When Megan Merkel was arraigned in Penfield Town Court last summer, she sobbed to the judge she had no one to bail her out. The bail was only $25,000 cash or $50,000 bond, an amount not out of reach for most property owners. She had no one in her life to help.
During that short hearing, it was revealed she didn’t have custody of her two children and had previous convictions for minor thefts.
I remember feeling sorry for this 23-year-old woman who’d made some very bad choices. Her young life was a train wreck and was about to get a lot worse.
After spending 10 months in jail, Merkel was found guilty of driving drunk, but acquitted of vehicular manslaughter. The district attorney took a big gamble with the manslaughter charge. Police said from the start Merkel’s friend threw Heather Boyum into the path of the car Merkel was driving. The jury’s decision was incredibly easy to predict.
Merkel has since given a public apology.
“I absolutely don’t accept her apology and I never will. There is not one courageous bone in her body. This is self serving so she could actually leave her house in this community. She’s the most hated person in all of Rochester, NY. Rot in hell, Merkel.”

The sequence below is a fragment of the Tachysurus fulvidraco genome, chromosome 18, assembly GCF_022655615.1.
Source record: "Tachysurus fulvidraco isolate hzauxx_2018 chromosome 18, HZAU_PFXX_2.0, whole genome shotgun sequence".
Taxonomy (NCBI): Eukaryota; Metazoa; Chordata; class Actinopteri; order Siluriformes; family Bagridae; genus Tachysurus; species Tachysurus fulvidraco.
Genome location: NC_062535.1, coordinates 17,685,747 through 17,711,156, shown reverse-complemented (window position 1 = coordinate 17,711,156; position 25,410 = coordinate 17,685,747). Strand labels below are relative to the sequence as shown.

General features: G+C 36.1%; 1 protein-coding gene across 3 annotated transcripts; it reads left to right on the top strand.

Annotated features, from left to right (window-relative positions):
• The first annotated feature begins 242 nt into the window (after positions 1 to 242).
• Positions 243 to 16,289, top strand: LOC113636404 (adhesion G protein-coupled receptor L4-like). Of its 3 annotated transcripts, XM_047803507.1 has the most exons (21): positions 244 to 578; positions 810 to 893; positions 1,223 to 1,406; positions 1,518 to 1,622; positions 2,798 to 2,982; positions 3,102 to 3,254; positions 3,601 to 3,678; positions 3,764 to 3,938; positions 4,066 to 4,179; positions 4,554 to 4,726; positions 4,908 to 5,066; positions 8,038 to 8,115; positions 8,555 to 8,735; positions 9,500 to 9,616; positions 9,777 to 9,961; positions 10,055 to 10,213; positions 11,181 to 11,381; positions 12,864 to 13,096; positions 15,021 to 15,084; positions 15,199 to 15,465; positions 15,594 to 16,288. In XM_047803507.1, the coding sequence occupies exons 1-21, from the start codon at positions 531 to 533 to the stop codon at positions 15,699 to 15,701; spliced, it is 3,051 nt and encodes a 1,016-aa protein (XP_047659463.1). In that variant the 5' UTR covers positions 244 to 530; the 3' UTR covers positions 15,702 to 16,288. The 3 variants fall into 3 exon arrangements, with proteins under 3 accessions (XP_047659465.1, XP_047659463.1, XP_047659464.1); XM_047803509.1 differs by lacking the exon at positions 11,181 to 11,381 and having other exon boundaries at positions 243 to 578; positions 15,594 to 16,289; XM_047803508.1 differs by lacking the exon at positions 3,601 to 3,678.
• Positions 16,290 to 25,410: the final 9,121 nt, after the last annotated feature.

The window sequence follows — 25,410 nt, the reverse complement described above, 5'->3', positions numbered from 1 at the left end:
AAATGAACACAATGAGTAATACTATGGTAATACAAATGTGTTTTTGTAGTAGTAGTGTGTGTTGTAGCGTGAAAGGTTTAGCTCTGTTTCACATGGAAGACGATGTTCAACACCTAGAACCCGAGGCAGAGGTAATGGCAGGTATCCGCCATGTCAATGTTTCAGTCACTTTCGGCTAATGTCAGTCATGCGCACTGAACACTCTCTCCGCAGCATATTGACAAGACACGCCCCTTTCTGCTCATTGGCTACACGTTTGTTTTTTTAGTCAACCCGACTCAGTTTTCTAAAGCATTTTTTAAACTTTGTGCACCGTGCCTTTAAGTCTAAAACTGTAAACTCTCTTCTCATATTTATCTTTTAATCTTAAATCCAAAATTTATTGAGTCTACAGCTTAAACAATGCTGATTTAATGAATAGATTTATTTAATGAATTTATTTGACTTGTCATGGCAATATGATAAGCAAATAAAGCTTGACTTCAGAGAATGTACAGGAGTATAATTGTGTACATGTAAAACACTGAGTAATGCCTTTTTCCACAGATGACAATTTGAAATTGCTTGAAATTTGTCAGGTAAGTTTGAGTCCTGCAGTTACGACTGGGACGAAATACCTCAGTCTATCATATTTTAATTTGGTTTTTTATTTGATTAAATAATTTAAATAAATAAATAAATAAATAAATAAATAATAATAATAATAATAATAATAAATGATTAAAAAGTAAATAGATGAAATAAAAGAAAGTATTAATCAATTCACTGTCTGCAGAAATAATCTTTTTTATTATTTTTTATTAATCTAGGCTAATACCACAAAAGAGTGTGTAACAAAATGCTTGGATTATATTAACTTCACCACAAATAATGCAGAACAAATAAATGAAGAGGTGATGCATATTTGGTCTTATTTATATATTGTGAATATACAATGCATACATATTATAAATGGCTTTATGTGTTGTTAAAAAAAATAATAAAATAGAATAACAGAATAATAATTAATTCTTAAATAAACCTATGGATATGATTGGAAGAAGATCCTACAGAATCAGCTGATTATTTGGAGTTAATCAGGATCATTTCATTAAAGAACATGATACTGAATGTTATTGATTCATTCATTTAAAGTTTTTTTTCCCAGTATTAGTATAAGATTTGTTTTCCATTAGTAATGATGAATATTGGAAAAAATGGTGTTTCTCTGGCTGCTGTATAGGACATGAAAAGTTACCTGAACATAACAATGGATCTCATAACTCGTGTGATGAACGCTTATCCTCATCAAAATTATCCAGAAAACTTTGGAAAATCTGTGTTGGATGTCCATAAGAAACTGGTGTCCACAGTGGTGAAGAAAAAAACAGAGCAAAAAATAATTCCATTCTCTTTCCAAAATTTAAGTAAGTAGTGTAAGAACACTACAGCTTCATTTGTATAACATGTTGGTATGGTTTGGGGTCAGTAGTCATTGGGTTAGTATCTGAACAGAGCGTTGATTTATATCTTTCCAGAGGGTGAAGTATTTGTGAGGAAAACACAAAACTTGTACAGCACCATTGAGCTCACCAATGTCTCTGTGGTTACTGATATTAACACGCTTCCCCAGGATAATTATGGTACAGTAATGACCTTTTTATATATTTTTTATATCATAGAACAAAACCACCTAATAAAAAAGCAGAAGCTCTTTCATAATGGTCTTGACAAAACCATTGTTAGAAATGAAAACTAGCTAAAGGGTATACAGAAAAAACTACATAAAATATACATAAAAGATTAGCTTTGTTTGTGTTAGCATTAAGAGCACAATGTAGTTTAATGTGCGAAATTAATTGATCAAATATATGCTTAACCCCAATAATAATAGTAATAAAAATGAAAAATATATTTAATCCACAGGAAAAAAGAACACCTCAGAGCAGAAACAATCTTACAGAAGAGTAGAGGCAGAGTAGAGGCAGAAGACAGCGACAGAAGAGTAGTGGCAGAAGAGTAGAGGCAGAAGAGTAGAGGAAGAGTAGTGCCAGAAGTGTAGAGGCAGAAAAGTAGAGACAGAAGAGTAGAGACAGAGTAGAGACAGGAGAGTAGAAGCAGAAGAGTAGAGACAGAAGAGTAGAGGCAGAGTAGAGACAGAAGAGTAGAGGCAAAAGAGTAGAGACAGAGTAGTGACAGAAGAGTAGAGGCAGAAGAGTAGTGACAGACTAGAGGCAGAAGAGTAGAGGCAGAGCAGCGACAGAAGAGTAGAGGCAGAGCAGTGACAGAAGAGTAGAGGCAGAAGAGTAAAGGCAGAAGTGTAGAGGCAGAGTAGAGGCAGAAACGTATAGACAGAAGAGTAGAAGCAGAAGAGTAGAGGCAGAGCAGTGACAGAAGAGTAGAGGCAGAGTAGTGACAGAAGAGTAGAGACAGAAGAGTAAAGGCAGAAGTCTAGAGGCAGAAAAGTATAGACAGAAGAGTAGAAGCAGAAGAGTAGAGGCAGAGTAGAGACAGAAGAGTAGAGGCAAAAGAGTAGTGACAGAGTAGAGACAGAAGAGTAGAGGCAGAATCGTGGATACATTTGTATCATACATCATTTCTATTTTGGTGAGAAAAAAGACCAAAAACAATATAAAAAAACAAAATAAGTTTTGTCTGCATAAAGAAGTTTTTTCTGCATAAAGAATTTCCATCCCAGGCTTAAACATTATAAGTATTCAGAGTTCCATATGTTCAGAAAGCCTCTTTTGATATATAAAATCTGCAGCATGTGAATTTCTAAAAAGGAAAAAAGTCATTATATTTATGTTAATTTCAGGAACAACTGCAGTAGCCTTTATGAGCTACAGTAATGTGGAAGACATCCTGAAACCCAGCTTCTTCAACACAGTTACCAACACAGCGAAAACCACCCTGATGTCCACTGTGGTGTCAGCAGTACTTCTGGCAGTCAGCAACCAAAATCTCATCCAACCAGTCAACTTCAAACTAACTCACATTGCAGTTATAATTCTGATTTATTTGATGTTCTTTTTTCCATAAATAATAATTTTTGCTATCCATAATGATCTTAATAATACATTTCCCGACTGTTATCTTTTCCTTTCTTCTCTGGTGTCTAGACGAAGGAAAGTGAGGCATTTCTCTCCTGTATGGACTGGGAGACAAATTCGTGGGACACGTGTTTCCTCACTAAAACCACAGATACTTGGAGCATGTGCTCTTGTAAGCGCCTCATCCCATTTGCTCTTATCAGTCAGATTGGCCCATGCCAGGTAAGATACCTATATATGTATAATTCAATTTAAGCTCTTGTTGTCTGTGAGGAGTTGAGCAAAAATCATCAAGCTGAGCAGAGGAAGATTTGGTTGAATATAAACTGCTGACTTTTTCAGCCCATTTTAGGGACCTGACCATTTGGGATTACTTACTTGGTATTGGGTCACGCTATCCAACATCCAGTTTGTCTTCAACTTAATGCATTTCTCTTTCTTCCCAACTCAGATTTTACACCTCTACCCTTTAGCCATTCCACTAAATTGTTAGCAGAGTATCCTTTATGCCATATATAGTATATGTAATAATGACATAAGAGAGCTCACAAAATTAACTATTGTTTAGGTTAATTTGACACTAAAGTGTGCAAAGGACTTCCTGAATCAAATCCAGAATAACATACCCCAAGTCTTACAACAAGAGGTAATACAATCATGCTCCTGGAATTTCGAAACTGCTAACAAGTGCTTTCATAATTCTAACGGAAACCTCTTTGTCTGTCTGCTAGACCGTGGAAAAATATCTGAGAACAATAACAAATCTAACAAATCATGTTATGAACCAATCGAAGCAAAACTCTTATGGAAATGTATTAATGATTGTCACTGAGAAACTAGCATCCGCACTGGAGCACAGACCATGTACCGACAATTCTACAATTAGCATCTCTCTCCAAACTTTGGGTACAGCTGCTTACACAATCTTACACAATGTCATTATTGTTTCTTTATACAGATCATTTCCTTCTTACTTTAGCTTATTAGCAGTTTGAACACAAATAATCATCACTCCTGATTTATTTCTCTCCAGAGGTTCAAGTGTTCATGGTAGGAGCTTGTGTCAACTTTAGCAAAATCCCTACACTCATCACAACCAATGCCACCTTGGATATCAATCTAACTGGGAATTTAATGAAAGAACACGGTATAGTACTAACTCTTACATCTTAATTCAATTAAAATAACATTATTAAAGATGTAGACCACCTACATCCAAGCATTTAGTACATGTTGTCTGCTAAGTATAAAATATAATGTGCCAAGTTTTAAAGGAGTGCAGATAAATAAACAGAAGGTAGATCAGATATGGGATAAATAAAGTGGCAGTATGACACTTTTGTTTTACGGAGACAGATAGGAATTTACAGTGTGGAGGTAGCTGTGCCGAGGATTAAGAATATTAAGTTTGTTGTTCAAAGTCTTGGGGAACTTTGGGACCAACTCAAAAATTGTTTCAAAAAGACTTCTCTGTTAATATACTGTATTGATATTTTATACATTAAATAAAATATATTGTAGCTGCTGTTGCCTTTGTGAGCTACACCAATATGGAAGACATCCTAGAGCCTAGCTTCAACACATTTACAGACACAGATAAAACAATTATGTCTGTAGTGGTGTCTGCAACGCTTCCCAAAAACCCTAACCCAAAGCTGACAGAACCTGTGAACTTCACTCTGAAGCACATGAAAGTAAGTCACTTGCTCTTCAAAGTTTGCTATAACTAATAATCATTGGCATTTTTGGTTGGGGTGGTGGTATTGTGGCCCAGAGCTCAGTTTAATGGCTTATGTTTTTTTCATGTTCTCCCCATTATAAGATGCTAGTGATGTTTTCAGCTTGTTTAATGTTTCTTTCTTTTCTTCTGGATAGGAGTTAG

In many online discussions, Merkel and her co-defendant have been referred to “white trash.”
I don’t find it so hard to have compassion for Merkel. I don’t find it so hard to want her to lead a good life. I don’t find it hard to accept her public apology.
If we don’t forgive her, who can we forgive? Several thousand people in our community are convicted every year of drinking and driving. If we don’t forgive their mistakes, for which they pay a hefty price, an awful lot of people would be friendless and jobless. Whether you know it or not, these are your family members, friends, neighbors and coworkers. Forgiveness is not the same as condoning the behavior.
Some asked if I would have so much compassion if Boyum was my teacher, sister, friend or mother. I’ve covered many trials and spoken to many heartbroken families. I think there is no real remedy when bad things happen to good people. What’s done is done. All we can hope is that the truth comes out and the system delivers an appropriate penalty. Nothing, however, can reverse a tragedy. We only have power over how we choose to grieve and move forward.
Even though reasonable people think otherwise, a jury found Merkel wasn’t responsible for Boyum’s death. She still faces sentencing for the driving infractions. But she has and will face a penalty for being “the most hated person in Rochester.”
As a community, we can do better.